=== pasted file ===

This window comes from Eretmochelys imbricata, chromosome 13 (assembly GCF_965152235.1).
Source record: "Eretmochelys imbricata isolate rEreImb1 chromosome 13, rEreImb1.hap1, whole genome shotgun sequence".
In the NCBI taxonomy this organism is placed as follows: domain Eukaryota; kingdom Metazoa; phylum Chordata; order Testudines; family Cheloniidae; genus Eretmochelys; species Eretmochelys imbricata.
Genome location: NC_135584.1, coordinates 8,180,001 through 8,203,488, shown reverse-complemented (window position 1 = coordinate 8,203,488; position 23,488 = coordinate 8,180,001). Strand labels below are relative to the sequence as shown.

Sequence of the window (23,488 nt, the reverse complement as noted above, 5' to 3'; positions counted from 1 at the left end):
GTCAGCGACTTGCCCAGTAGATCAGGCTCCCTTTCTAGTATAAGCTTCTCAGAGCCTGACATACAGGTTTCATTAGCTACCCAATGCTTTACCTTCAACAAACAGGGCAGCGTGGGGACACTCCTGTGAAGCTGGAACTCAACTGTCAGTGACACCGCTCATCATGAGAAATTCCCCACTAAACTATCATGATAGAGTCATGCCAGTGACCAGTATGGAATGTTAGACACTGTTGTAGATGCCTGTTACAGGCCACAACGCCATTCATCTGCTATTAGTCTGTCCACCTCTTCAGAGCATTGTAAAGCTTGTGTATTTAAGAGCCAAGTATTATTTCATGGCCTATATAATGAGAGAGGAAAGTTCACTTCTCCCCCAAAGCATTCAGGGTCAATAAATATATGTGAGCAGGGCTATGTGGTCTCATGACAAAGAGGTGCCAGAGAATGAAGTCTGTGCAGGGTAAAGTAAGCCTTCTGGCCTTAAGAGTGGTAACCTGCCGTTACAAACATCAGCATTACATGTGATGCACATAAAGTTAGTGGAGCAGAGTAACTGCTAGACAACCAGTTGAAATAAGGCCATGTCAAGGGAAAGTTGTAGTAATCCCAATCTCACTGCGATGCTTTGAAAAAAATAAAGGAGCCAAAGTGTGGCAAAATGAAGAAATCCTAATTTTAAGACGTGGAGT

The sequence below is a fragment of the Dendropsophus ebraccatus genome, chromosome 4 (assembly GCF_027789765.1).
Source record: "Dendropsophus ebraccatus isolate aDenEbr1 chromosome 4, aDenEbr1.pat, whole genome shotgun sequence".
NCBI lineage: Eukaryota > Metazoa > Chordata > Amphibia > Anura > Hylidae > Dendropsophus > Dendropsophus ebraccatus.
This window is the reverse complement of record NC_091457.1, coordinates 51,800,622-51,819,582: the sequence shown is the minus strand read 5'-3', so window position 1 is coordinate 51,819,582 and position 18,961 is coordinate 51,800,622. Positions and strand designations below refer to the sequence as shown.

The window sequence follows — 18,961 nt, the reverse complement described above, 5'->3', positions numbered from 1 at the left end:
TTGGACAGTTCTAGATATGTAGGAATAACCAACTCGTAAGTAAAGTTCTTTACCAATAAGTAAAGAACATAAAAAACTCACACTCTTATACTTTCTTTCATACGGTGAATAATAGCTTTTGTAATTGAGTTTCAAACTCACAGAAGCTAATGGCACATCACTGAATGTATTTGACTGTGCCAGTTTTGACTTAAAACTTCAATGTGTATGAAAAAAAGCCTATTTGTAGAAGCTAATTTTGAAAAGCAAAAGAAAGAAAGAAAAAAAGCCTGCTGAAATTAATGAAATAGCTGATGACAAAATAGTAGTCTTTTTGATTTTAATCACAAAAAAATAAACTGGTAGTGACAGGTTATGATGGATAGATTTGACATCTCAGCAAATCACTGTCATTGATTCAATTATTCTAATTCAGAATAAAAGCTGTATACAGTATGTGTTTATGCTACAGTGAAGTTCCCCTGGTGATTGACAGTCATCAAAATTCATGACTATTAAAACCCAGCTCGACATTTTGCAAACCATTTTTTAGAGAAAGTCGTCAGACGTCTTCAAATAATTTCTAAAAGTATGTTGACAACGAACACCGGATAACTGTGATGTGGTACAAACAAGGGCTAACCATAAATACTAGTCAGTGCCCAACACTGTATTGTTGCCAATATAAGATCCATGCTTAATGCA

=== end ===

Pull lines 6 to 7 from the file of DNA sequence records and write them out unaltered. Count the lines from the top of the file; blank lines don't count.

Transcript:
GTCAGCGACTTGCCCAGTAGATCAGGCTCCCTTTCTAGTATAAGCTTCTCAGAGCCTGACATACAGGTTTCATTAGCTACCCAATGCTTTACCTTCAACAAACAGGGCAGCGTGGGGACACTCCTGTGAAGCTGGAACTCAACTGTCAGTGACACCGCTCATCATGAGAAATTCCCCACTAAACTATCATGATAGAGTCATGCCAGTGACCAGTATGGAATGTTAGACACTGTTGTAGATGCCTGTTACAGGCCACAACGCCATTCATCTGCTATTAGTCTGTCCACCTCTTCAGAGCATTGTAAAGCTTGTGTATTTAAGAGCCAAGTATTATTTCATGGCCTATATAATGAGAGAGGAAAGTTCACTTCTCCCCCAAAGCATTCAGGGTCAATAAATATATGTGAGCAGGGCTATGTGGTCTCATGACAAAGAGGTGCCAGAGAATGAAGTCTGTGCAGGGTAAAGTAAGCCTTCTGGCCTTAAGAGTGGTAACCTGCCGTTACAAACATCAGCATTACATGTGATGCACATAAAGTTAGTGGAGCAGAGTAACTGCTAGACAACCAGTTGAAATAAGGCCATGTCAAGGGAAAGTTGTAGTAATCCCAATCTCACTGCGATGCTTTGAAAAAAATAAAGGAGCCAAAGTGTGGCAAAATGAAGAAATCCTAATTTTAAGACGTGGAGT

The sequence below is a fragment of the Dendropsophus ebraccatus genome, chromosome 4 (assembly GCF_027789765.1).